Mon August 20, 2012
After Week Apart, Romney And Ryan Campaign In N.H.
Originally published on Mon August 20, 2012 6:02 pm
MELISSA BLOCK, HOST:
From NPR News, this is ALL THINGS CONSIDERED. I'm Melissa Block.
AUDIE CORNISH, HOST:
And I'm Audie Cornish. Mitt Romney and Paul Ryan reunited on the campaign trail today. They held a town hall meeting on a college campus in New Hampshire, the same state where President Obama campaigned Saturday. It was the running mates first event together since Romney added Ryan to the ticket one week ago. NPR's Ari Shapiro reports from Manchester.
ARI SHAPIRO, BYLINE: New Hampshire is the rare state where anyone with a passing interest in politics can shake hands with a would-be president.
PAUL HARDY: First saw and met Mitt over in Peterborough last December.
SHAPIRO: Paul Hardy(ph) is a doctor from Massachusetts who drove up here during the primaries just to see Romney on the stump. Over the winter, he caught a town hall meeting that was very different from this one.
HARDY: It was much smaller. It was held in the townhouse, which is the town hall and I was overwhelmed that night coming from Massachusetts.
SHAPIRO: Those town hall meetings were intimate, some might say cramped. Today, thousands of people filled a grassy quad on a sunny morning at St. Anselm College.
MITT ROMNEY: Now, you haven't been counting like I've been counting, but this is our 100th town hall since I announced in June, so it's good to be here at St. A's for number 100.
SHAPIRO: The backdrop was a red brick building draped in ivy with a huge blue banner saying America's Comeback Team. It was Paul Ryan's New Hampshire debut on the ticket.
PAUL RYAN: And the way we're going to do this is we're going to elect leadership at the 11th hour.
RYAN: Cue the bells. And only a Catholic guy would be able to get the bells to toll just at the right time at St. Anselm's, you know that?
SHAPIRO: This is the first time Mitt Romney and Paul Ryan have gone unscripted before a crowd of voters. Each man started with his typical stump speech, then they took questions. None was especially tough.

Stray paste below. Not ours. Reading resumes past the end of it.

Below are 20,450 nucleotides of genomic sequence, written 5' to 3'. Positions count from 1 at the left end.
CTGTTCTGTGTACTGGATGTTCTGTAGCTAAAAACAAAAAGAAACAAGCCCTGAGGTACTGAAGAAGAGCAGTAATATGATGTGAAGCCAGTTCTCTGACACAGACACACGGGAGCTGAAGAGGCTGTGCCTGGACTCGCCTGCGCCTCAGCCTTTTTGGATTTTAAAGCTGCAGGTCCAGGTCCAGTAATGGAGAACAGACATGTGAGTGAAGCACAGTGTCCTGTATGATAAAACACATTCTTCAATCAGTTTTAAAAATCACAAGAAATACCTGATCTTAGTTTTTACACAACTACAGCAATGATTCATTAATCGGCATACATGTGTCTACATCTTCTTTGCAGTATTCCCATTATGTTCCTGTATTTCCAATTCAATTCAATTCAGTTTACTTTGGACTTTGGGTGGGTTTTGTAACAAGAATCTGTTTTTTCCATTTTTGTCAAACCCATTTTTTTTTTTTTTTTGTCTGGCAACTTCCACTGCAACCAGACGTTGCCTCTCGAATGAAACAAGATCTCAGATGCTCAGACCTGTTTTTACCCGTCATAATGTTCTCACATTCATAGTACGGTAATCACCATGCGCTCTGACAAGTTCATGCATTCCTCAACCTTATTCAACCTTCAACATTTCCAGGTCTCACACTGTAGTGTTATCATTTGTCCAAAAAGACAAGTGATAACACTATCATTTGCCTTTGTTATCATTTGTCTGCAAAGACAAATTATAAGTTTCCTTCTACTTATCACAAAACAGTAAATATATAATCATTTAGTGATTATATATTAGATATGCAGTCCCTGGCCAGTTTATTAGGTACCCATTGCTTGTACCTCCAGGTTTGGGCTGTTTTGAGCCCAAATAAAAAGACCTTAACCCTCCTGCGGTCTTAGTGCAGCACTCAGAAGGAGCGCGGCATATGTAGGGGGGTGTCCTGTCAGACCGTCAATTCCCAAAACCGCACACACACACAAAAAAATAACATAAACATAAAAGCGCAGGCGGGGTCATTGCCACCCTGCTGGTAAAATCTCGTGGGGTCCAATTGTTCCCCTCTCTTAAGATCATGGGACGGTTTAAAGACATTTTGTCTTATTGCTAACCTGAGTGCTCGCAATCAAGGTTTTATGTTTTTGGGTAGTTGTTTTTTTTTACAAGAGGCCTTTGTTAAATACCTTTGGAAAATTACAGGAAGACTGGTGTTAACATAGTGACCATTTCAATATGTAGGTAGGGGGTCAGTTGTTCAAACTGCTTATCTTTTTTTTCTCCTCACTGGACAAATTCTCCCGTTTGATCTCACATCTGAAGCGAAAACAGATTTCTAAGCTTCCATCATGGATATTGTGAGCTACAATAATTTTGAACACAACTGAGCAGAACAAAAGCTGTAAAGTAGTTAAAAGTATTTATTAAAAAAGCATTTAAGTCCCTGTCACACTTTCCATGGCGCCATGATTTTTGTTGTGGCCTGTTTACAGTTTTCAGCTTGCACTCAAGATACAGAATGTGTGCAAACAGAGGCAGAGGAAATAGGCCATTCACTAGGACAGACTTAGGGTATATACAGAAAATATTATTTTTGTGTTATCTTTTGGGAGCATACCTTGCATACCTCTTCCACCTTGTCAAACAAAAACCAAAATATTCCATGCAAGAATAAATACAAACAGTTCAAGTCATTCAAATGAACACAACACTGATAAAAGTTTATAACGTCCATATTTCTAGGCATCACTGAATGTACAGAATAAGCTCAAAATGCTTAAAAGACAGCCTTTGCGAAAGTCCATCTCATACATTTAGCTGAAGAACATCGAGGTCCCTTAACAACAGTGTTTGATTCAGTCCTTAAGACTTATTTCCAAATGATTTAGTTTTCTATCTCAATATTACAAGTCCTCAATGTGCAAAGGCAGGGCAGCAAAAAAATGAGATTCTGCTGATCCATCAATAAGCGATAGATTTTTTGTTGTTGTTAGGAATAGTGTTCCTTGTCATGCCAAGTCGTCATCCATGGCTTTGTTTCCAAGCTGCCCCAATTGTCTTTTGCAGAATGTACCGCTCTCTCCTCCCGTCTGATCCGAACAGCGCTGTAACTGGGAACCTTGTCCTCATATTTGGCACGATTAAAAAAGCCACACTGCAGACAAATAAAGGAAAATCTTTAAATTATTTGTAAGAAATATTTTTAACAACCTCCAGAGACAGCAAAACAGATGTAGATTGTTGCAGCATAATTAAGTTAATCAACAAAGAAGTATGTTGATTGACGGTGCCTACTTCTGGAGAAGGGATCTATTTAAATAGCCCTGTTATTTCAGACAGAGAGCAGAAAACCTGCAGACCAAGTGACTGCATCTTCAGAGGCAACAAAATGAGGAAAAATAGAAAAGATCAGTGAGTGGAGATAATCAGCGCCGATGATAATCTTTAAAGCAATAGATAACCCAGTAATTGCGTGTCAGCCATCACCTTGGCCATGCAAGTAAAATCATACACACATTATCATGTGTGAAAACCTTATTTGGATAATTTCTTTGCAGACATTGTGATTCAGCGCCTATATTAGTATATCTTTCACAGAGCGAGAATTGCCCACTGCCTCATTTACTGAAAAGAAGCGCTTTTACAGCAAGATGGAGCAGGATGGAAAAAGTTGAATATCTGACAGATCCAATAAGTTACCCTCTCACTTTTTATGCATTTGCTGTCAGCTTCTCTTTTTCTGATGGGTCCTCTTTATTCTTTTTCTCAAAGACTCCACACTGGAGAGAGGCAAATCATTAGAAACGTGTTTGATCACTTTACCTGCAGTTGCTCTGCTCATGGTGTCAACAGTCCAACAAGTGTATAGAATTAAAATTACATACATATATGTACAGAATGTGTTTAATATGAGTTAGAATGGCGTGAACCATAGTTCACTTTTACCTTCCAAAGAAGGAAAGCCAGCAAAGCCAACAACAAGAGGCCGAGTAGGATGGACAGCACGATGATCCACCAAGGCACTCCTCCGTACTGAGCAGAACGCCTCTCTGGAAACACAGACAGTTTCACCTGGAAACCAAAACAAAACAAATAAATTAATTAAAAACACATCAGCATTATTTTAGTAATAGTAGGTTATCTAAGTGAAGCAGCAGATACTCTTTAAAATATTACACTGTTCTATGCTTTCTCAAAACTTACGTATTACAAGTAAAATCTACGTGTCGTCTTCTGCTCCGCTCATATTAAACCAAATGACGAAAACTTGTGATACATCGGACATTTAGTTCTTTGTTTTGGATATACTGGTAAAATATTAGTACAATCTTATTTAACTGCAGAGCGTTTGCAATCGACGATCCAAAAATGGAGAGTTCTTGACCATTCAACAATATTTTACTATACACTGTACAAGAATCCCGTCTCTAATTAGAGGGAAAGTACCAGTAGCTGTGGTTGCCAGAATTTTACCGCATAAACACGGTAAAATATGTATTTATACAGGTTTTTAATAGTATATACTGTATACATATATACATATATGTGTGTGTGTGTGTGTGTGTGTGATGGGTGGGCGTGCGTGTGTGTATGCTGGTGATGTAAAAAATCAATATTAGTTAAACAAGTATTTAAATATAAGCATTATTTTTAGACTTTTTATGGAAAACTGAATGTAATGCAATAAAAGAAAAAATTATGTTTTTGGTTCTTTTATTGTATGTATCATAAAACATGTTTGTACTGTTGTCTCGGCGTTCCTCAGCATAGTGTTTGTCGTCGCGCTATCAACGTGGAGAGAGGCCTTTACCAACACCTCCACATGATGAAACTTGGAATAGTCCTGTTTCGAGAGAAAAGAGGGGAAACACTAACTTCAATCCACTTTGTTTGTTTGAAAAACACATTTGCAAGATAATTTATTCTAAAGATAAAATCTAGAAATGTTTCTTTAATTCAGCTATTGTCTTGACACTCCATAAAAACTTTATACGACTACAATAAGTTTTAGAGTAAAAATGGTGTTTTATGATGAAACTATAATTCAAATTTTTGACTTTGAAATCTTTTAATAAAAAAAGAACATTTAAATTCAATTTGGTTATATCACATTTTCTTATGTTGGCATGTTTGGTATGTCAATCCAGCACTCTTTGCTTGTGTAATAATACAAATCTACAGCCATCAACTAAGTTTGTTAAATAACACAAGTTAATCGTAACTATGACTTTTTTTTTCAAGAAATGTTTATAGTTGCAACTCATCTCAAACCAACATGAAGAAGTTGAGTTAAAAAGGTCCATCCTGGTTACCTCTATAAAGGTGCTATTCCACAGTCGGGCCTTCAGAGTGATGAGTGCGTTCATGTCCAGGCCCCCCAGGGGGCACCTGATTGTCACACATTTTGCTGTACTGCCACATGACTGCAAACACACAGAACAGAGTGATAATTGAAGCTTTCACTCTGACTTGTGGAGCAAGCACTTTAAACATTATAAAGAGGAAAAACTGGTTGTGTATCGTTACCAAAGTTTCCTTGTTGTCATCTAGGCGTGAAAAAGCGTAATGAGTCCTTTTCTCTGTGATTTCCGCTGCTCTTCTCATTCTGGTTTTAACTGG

UNIDENTIFIED WOMAN #1: So what are you going to do to calm down the lies the leftists are telling about you?
SHAPIRO: One boy offered more of a comment than a question.
UNIDENTIFIED BOY: Obama's right. We do need change. Vote Mitt Romney 2012.
SHAPIRO: Every time Romney responded, he gave his running mate an equal chance to weigh in.
ROMNEY: Thanks. Paul?
SHAPIRO: The first question was about the debt.
ROMNEY: I want to hear what he has to say on this topic. I mean, he's been working on this for the last 14 years.
SHAPIRO: Then came a question about budgets and Romney handed the microphone right over.
ROMNEY: Good question. Thank you. Paul?
SHAPIRO: Same thing with a question about Afghanistan and one on Israel.
ROMNEY: Paul, I've been taking all these first and it's not fair, so if you can - you take this one first and I'll take the next one.
RYAN: All right, you got it, you got it.
ROMNEY: (Unintelligible) I will or I won't, we'll see.
SHAPIRO: Since the Romney campaign became the Romney/Ryan campaign, the guy at the bottom of the ticket has occasionally eclipsed the man at the top. But in New Hampshire, the dynamic is reversed. Romney owns a house here and he's been campaigning in New Hampshire almost nonstop for eight years.
ROMNEY: Gosh, I feel like I'm almost a New Hampshire resident. I come here and - it would save me some tax dollars, I think.
SHAPIRO: Retiree Bill Selfridge(ph) of Nashville couldn't wait to hear Romney speak. But Ryan?
BILL SELFRIDGE: He's not outgoing. He's not - don't seem to be too outgoing so...
SHAPIRO: Some people have said that about Romney, you know.
SELFRIDGE: Well, they're wrong 'cause I met him in the primaries. The only thing is a C-SPAN guy beside me was nudging me to get his picture and I told him to get off.
SHAPIRO: One issue very much on the campaign's mind, even if it didn't come up at today's event, is a comment from Missouri Congressman Todd Akin. Asked whether abortion should be allowed in cases of rape, the Republican Senate candidate said yesterday that women don't get pregnant from what Akin called legitimate rape. He said a woman's body can, quote, "shut that whole thing down."
Democrats seized the issue to portray Republicans as anti-women. Romney told the National Review online today, Congressman Akin's comments on rape are insulting, inexcusable and frankly, wrong. Ari Shapiro, NPR News, travelling with the Romney campaign. Transcript provided by NPR, Copyright National Public Radio.